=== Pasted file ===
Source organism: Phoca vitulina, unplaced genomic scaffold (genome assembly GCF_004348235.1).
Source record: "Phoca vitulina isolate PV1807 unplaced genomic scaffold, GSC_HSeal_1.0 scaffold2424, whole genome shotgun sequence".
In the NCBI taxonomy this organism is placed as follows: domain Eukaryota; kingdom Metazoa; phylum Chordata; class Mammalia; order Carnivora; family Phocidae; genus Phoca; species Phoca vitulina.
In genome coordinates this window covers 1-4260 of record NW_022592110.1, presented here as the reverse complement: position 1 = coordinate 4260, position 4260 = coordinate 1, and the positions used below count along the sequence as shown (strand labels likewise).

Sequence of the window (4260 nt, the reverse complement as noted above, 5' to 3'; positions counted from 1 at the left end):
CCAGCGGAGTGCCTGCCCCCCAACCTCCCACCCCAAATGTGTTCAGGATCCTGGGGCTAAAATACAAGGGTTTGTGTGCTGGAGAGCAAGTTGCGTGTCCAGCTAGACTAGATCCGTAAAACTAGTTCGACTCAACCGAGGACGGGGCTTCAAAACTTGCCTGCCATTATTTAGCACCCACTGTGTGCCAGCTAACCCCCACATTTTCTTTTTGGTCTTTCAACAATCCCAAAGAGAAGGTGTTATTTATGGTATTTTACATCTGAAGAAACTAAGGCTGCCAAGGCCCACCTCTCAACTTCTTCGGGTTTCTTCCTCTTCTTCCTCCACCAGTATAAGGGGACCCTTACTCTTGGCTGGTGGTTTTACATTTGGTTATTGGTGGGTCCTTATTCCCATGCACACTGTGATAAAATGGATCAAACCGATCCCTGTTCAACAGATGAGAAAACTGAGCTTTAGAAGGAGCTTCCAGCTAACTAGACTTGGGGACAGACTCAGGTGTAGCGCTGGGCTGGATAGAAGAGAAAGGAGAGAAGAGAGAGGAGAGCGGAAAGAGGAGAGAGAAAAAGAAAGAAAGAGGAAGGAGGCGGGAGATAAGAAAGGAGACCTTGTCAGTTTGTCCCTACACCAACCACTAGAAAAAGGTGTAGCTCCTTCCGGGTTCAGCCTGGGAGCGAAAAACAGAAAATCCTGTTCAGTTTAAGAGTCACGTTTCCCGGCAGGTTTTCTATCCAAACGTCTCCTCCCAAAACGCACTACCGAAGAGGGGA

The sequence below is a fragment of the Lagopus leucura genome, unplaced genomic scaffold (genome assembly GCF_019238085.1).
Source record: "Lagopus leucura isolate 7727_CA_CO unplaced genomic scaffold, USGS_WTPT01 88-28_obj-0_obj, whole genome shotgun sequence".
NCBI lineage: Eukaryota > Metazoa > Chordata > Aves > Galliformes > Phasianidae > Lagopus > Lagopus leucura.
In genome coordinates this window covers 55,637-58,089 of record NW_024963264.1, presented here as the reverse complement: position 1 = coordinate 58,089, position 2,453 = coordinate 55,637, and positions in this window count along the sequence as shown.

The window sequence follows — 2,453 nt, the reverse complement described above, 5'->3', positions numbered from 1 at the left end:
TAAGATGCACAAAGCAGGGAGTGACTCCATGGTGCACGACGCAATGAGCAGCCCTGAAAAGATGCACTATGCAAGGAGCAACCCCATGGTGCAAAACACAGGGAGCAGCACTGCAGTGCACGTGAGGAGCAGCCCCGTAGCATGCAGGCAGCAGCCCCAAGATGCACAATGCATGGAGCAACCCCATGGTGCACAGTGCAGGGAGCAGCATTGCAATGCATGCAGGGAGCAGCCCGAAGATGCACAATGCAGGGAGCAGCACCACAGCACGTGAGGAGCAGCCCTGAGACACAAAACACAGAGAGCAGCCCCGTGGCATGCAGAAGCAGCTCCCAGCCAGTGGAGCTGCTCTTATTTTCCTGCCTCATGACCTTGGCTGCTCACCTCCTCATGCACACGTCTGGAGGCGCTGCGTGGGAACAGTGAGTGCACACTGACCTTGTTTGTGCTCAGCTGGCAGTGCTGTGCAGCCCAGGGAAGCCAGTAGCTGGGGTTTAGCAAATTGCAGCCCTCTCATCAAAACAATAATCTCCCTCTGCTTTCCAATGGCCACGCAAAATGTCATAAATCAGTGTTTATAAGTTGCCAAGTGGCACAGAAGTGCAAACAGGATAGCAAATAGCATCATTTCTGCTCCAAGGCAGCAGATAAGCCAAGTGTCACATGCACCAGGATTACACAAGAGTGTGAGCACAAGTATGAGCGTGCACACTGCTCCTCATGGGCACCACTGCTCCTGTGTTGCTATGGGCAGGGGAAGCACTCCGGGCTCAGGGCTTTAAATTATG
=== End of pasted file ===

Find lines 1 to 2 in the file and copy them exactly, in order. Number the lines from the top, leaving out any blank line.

Source organism: Phoca vitulina, unplaced genomic scaffold (genome assembly GCF_004348235.1).
Source record: "Phoca vitulina isolate PV1807 unplaced genomic scaffold, GSC_HSeal_1.0 scaffold2424, whole genome shotgun sequence".